June 11, 2018

Interrogating the Questions: Review of ARTSY FARTSY CRY BABY by Ron Hotz

Reading Toronto-based artist Ron Hotz’s 2018 book Artsy Fartsy Cry Baby has left me with many unanswerable questions.

To wit: Can you map the creative process? For whom do artists create? What exactly is the nature of and the responsibilities inherent in the relationship between an artist and their art? When a creator has no confidence in what they create, is what they create still art? If an artist tells you that what they have created is a narrative, is that enough for there to be a story?

I could go on. But this is a review, right? I mean, I’m telling you it is, so, therefore, it becomes one. Yes? The very nature of a review means that I should be the one doing the work, though -- the “reviewing” as it were -- instead of putting the onus on you, the reader. You’ve come here looking for direction, purpose, hoping that I will tell you about the merits of that which I am purporting to review.  Criticism is, at its heart, a statement of the critic’s sense of how a particular thing either meets or fails to meet a certain set of criteria that the critic believes to have value. The reader is supposed to take in the statements of the critic and then judge for themselves whether or not the critic has done an adequate job of convincing them of the particular stance vis a vis the merits of the work at the center of the work of criticism.


Starting reviews with questions undercuts that relationship from the get-go. Questions admit uncertainty, it points to the fact that aspects of thinking are left unresolved. Does a critic lose credibility by revealing to the reader that their authority only goes so far? Does this undermine any authority the work of criticism claims to carry? 

I know. More questions.

Artsy Fartsy Cry Baby is a question in and of itself. Is it one book or two? Is the first half of the book the process of creating the second half, a story about the search for a story? Is it the prejudice Hotz expresses towards his own art that gives him the creative push he needed to create the book itself? Is this, as Hotz suggests “style without content … [using] word bubbles to fill up space”? And, if so, why is the second part of Artsy Fartsy Cry Baby entirely wordless? Is the unifying theme of the whole thing just that it IS a whole thing because Hotz has bound it all together and therefore the form dictates its function?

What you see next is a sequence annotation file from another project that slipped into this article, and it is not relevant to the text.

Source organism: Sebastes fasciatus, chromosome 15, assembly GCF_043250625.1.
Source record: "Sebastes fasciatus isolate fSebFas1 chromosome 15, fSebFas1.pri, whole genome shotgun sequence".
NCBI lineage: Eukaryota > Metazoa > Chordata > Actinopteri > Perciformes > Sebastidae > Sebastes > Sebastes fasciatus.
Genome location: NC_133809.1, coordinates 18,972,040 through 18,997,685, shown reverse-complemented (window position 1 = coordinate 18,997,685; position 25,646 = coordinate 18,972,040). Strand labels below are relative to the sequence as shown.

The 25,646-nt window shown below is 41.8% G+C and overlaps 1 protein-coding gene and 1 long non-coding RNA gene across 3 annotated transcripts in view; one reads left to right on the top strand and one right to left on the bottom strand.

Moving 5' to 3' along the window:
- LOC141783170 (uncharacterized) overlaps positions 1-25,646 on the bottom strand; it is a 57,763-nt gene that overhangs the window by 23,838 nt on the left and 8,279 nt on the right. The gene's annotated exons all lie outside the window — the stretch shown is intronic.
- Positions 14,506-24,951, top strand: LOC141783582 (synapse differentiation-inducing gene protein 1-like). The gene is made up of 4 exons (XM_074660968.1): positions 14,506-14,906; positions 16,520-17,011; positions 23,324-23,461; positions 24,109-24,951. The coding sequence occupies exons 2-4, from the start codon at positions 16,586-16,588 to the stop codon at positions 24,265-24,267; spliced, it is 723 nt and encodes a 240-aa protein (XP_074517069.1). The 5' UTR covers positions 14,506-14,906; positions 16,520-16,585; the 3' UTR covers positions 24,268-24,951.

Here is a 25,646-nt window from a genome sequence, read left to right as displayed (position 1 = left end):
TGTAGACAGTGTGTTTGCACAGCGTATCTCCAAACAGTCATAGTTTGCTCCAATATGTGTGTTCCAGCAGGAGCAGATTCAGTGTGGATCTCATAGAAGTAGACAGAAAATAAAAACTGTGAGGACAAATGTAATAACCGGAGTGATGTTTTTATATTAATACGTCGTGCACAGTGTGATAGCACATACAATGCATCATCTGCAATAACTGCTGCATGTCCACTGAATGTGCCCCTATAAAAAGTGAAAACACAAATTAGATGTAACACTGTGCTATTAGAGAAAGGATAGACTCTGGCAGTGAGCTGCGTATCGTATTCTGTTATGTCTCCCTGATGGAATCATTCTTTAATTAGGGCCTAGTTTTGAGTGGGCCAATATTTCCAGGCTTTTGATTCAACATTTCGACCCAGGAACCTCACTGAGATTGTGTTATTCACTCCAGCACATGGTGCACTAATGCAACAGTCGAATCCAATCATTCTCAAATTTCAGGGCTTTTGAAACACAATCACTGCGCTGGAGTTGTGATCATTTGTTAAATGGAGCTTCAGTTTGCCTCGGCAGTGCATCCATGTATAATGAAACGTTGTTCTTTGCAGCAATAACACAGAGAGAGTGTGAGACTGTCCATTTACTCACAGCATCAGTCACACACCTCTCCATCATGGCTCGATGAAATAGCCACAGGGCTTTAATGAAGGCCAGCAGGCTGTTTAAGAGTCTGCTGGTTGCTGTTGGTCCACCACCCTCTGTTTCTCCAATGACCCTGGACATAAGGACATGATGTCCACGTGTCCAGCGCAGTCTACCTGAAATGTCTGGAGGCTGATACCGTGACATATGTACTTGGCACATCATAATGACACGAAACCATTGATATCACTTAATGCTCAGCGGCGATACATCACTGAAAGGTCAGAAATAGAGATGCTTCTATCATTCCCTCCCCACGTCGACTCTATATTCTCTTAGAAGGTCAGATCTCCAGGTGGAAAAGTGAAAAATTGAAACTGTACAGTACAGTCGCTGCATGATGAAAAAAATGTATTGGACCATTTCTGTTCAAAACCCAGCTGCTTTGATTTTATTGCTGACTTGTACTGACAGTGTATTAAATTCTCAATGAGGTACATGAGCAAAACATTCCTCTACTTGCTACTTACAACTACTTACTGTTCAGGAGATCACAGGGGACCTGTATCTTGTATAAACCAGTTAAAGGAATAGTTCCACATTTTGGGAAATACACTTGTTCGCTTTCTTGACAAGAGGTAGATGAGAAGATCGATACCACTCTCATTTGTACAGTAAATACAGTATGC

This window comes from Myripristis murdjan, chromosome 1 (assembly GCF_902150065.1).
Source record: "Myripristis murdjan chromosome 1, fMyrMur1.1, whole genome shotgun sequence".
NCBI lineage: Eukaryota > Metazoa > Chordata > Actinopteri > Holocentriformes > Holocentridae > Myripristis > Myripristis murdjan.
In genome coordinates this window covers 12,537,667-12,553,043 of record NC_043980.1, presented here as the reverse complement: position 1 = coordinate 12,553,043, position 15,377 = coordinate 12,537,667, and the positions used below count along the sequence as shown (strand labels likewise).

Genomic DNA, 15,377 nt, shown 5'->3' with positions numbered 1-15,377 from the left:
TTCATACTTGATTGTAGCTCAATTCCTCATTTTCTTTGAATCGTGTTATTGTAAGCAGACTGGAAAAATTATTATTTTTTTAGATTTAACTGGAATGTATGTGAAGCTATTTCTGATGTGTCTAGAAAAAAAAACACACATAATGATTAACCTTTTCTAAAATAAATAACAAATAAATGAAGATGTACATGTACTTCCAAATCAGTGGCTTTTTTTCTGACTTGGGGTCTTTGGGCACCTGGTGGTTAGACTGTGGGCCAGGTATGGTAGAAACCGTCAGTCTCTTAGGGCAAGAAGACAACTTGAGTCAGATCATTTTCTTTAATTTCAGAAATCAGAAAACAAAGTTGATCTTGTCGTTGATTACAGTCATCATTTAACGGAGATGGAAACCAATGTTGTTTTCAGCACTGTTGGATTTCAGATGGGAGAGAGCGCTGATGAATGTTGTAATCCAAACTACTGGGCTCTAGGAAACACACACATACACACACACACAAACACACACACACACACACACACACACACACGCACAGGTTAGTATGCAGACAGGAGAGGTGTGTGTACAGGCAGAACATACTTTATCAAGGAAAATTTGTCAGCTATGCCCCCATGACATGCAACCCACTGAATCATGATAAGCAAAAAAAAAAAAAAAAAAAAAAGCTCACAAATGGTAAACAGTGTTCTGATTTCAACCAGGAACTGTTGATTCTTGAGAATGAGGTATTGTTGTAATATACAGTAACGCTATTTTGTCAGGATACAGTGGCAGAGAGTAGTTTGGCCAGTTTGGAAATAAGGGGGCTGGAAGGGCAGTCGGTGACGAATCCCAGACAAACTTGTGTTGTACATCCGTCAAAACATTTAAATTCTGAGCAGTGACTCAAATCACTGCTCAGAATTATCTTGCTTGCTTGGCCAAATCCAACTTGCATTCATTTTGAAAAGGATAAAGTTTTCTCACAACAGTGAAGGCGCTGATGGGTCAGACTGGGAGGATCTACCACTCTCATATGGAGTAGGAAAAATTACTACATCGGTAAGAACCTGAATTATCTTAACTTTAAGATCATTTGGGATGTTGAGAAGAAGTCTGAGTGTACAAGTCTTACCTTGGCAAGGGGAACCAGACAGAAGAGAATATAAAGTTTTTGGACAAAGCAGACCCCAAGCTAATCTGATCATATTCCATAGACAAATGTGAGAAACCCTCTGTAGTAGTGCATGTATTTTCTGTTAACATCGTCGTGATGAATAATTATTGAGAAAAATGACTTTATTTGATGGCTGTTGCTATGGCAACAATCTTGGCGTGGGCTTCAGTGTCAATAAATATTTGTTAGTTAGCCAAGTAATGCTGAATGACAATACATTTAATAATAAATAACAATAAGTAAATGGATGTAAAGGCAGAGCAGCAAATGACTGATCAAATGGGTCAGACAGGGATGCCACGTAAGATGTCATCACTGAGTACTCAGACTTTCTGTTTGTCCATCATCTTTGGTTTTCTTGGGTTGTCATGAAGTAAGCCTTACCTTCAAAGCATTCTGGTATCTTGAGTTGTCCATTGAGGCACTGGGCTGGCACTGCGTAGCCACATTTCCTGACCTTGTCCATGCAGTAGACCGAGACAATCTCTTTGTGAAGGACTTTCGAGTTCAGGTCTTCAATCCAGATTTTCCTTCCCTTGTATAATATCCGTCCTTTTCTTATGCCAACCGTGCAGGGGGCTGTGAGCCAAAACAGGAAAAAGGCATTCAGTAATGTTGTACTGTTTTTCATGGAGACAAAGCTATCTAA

Answers are hard to come by. 

Remember in 2012 when Keith Silva wrote an entire review of The Bulletproof Coffin: Disinterred #4 all in questions? That made sense, right? I mean, the questions there WERE the answers. Weren’t they?

And it wouldn’t be right if I didn’t interrogate Artsy Fartsy Cry Baby itself. Isn’t that what criticism does? I’ve got to ask: is this even comics? It’s certainly not traditional comics -- there’s no panels or closure. The art and dialogue aren’t working in harmony to convey action, time, or character. Rather, the text seems to be commenting on the art, as if Hotz is standing next to you as you flip through his portfolio talking about each piece as you turn the page. But there is continuity in both image and idea. There’s narrative. There’s an ending -- actually, there are two endings -- but is the first ending really the beginning of the second story, the one that ends on a note that strikes one as the beginning of something else?

Hotz is taking his reader someplace interesting, though. The question (of course), is it a journey through the process of making art, the art itself, or the apperception of the art? On such a safari, who controls the narrative? Which story is being told? Who’s responsible for cutting back the jungle and how does anyone know when they’ve reached the destination? The second half of the book seems to suggest something other than the first half. Or does it? Is the arrival dependent upon who’s guiding us through? Can art itself dictate its own understanding? Can an artist unaware of purpose be counted on to find a way home? Can an audience lost in uncharted territory find its way out of the labyrinth? 

Also, why a duck?

Who gets to answer these questions? More importantly, am I the one who should be asking them in the first place?

Does this make ME, the critic writing this piece, the artsy fartsy crybaby in this scenario?

Finally, a question I have an answer to. The answer is, of course, NO.

It’s not me. It’s probably not even Ron Hotz.

Assuming you’ve read this far, you’ve probably discovered that, in the end, artsy fartsy crybaby has been inside of you all along...

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